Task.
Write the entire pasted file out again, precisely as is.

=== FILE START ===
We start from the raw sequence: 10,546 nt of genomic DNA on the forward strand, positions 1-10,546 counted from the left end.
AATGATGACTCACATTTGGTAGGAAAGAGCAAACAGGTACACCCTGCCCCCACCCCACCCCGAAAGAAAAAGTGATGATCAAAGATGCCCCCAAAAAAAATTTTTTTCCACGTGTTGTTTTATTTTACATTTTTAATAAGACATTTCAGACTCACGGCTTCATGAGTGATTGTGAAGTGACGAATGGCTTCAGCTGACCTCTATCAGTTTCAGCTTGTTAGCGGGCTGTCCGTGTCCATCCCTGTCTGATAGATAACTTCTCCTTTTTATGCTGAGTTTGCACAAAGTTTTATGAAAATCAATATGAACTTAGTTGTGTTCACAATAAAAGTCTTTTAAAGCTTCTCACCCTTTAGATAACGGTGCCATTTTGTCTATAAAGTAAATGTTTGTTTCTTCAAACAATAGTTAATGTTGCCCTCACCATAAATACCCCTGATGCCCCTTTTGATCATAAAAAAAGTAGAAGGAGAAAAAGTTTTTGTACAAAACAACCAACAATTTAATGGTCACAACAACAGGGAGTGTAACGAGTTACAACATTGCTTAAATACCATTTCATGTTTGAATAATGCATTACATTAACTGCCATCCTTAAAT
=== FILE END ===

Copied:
We start from the raw sequence: 10,546 nt of genomic DNA on the forward strand, positions 1-10,546 counted from the left end.
AATGATGACTCACATTTGGTAGGAAAGAGCAAACAGGTACACCCTGCCCCCACCCCACCCCGAAAGAAAAAGTGATGATCAAAGATGCCCCCAAAAAAAATTTTTTTCCACGTGTTGTTTTATTTTACATTTTTAATAAGACATTTCAGACTCACGGCTTCATGAGTGATTGTGAAGTGACGAATGGCTTCAGCTGACCTCTATCAGTTTCAGCTTGTTAGCGGGCTGTCCGTGTCCATCCCTGTCTGATAGATAACTTCTCCTTTTTATGCTGAGTTTGCACAAAGTTTTATGAAAATCAATATGAACTTAGTTGTGTTCACAATAAAAGTCTTTTAAAGCTTCTCACCCTTTAGATAACGGTGCCATTTTGTCTATAAAGTAAATGTTTGTTTCTTCAAACAATAGTTAATGTTGCCCTCACCATAAATACCCCTGATGCCCCTTTTGATCATAAAAAAAGTAGAAGGAGAAAAAGTTTTTGTACAAAACAACCAACAATTTAATGGTCACAACAACAGGGAGTGTAACGAGTTACAACATTGCTTAAATACCATTTCATGTTTGAATAATGCATTACATTAACTGCCATCCTTAAAT